As he returned from the inspection down the Nevsky Prospekt a bomb was thrown at his carriage which missed but badly wounded two people standing nearby. The Tsar, in his reinforced carriage had been shaken but unhurt.
Nikolay Rysakov, who had thrown the bomb, was quickly overpowered and captured but before he was taken away he was heard to shout at someone else in the crowd.
The Chief of Police Ivan Dvorzhitsky, who was travelling with the Tsar, urged him to leave the area at once but he insisted on seeing the wounded first. The six Cossacks who had been assigned to guard the person of the Tsar were distracted by the crowd that was excitedly gathering around the scene of the explosion and for a time at least he was left unprotected.
As he knelt down to comfort a young boy who had been injured in the explosion one of the Tsar’s guards rushed over to enquire if the Tsar was hurt?
“No, thank God!” he replied.
At this very moment Hryniewiecki pushed his way to the front of the crowd and was heard to shout:
“It is too soon to thank God!”
He had always expressed concern about injuring innocent bystanders but now he tossed aside any moral scruples along with his bomb.
The force of the explosion tore into the body of the Tsar dismembering him and ripping the flesh from his body. Even so, he did not die immediately.
Dvorzhitsky described the scene:
“I was deafened by the explosion, burned, wounded, and thrown to the ground. Suddenly, amid the smoke and snowy fog, I heard His Majesty’s weak voice cry, ‘Help!’Gathering what strength I had, I jumped up and rushed to the Emperor. His Majesty was half-lying, half-sitting, leaning on his right arm. Thinking he was merely wounded I tried to lift him but the Tsar’s legs were shattered and the blood was pouring out of them.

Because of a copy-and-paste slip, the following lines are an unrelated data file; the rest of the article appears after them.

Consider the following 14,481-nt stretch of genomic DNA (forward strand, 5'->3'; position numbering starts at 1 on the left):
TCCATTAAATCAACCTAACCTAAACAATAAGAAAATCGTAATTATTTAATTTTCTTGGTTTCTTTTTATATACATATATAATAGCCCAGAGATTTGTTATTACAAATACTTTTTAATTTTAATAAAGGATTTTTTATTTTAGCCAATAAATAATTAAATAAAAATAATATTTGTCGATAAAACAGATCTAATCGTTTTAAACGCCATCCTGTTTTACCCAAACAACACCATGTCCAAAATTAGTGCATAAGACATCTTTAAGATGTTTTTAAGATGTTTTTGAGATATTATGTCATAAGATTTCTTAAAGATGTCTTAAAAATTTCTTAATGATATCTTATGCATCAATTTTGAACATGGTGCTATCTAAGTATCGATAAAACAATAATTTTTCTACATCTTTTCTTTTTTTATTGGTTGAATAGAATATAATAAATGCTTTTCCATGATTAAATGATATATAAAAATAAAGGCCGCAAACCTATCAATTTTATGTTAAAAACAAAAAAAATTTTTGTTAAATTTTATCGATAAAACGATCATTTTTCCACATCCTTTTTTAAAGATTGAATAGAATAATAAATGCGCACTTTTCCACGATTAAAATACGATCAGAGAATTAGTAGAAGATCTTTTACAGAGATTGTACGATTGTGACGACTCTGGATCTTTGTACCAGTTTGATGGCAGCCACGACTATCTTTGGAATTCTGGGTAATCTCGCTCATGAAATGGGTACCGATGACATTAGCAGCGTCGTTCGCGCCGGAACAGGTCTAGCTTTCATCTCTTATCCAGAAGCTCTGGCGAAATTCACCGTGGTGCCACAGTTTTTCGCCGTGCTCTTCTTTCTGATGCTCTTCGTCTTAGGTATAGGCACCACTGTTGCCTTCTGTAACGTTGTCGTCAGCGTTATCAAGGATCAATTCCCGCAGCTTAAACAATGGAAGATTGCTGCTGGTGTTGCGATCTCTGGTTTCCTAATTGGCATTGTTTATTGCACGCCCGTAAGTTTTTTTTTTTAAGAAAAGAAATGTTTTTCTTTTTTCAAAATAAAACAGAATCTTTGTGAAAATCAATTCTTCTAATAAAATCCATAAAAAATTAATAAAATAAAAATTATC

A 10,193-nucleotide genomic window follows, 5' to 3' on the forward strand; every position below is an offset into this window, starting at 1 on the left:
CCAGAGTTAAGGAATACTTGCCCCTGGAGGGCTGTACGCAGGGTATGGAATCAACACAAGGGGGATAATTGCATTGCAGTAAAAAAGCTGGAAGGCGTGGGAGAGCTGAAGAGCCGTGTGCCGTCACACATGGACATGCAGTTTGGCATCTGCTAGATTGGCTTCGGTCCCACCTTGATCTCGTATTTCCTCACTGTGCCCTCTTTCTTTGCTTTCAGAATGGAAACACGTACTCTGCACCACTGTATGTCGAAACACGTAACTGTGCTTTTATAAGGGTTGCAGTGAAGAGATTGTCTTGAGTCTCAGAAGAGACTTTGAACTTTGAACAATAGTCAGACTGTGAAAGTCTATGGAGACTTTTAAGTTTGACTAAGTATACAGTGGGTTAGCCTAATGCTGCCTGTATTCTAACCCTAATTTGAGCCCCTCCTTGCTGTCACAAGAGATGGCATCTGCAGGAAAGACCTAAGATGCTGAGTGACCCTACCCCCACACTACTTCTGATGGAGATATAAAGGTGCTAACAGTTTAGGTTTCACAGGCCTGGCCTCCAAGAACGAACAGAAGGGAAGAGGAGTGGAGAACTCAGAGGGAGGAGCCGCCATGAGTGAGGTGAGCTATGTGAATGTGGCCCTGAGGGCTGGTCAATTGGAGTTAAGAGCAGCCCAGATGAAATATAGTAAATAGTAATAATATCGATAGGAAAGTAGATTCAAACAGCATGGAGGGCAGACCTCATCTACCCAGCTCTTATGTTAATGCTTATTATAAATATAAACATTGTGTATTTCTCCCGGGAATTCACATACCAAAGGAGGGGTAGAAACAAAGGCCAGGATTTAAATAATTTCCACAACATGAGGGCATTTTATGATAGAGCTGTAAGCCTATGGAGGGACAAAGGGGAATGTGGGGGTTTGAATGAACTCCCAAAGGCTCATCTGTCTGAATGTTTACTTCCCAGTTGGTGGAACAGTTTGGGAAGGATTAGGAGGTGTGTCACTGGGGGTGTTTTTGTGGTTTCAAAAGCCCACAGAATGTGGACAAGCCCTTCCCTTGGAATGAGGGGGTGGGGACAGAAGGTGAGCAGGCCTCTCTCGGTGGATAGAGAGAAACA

Twenty people with wounds of varying degree lay on the streets. Some managed to stand, others to crawl, others still tried to free themselves from the bodies that had fallen on them.
Through the snow and debris you could see fragments of clothing, epaulettes, sabres, and chunks of human flesh.”
Nearby lay the prostrate and unconscious body of his assassin injured in the same blast.
Ivan Elmanyov, who was standing further back in the crowd tried to spirit his comrade away but was thwarted by the number of people thronging around the body. Taken to hospital Hryniewiecki died soon after without ever regaining consciousness. He barely outlived his victim.
In the meantime, the Tsar was taken with haste back to the Winter Palace but with limbs hanging by a thread, his face torn and mutilated, and blood oozing from his body as if in a flood there was nothing anyone could do.
Given the Last Rites he died fifteen minutes later.
There was no need for the police to launch a manhunt, Nikolay Rysakov who had been captured earlier readily revealed the details of the plot and the addresses of the safe houses his co-conspirators were hiding in. If he did so in the belief that it would save his own skin he was mistaken.
He, along with Sofia Perovskaya, Andrei Zhelyabov, Igor Kilbachich, and Timofei Mihailov after the most cursory of trials were sentenced to be hanged.
On the scaffold Sofia warmly embraced and kissed her fellow condemned, all that is except for Rysakov, whom she pointedly ignored.
The assassination of Tsar Alexander II did not spark the revolution that the Narodniki had hoped for and expected – but then they had never understood the people. Instead, it merely caused outrage and the Tsar’s son inherited the throne with hardly a murmuring of opposition.
But it was to have a deep and lasting impact, the Tsar’s immediate successors, his son Alexander III and grandson Nicholas II, would not countenance further reform under any circumstances. It had been shown in the starkest terms that to do so only made the Monarchy more vulnerable – the people had to be kept on a tight leash.
When in the years immediately preceding World War One when only large scale reform could have saved the Romanov Dynasty, Nicholas II was to show himself incapable of being anything but the autocrat of his own imagination yielding only a little when forced to do so.
When he was forcibly removed from power he was more shocked than most.
Perhaps, Hryniewiecki’s bomb had been the precursor to revolution, after all.